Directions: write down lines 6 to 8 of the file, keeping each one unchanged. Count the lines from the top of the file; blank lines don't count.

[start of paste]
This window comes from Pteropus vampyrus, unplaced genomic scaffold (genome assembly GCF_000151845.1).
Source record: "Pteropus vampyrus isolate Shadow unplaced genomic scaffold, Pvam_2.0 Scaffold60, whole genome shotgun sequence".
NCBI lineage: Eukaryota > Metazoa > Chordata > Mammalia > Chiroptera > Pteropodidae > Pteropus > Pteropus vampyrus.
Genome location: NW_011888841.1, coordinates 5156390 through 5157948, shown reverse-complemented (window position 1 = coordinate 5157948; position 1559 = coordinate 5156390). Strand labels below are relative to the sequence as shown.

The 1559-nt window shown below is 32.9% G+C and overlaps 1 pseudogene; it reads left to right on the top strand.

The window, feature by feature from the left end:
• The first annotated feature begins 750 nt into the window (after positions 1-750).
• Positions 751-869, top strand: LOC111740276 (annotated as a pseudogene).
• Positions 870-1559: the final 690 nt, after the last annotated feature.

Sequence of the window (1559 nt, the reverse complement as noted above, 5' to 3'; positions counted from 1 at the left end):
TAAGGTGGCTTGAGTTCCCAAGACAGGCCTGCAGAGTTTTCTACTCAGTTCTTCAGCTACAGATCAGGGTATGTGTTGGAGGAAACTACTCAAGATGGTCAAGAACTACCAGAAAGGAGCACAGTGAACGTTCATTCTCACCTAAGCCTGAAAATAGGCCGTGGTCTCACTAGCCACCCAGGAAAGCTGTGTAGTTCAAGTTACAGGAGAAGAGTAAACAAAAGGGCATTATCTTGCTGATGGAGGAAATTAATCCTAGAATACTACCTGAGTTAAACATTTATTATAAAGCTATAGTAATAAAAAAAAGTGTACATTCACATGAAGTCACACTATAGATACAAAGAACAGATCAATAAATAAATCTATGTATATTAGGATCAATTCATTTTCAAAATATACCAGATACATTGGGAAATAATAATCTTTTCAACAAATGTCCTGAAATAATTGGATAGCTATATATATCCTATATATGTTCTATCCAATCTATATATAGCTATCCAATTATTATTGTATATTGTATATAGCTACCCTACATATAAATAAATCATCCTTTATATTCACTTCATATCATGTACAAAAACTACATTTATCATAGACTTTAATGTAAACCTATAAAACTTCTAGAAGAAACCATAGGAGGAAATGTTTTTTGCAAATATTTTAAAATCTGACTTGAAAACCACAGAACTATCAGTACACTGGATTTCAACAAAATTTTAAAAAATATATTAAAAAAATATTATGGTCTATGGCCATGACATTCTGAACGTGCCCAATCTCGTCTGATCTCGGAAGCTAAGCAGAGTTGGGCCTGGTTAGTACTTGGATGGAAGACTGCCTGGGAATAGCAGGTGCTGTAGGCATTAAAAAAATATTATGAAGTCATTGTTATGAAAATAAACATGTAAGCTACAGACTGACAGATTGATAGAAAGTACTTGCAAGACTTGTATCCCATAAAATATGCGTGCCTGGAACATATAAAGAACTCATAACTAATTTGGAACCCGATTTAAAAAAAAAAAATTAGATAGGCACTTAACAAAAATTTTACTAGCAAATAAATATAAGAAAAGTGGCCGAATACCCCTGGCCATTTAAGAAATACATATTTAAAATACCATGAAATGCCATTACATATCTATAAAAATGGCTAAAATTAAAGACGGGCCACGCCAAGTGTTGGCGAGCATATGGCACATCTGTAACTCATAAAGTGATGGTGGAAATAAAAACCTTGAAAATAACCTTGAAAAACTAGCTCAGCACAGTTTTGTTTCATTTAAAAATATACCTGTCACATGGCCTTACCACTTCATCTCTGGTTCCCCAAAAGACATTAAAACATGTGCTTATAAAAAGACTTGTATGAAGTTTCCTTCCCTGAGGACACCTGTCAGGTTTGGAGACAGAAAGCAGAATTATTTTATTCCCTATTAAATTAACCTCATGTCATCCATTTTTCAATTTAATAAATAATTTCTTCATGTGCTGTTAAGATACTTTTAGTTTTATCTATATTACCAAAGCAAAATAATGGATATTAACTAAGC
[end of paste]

The window, feature by feature from the left end:
• The first annotated feature begins 750 nt into the window (after positions 1-750).
• Positions 751-869, top strand: LOC111740276 (annotated as a pseudogene).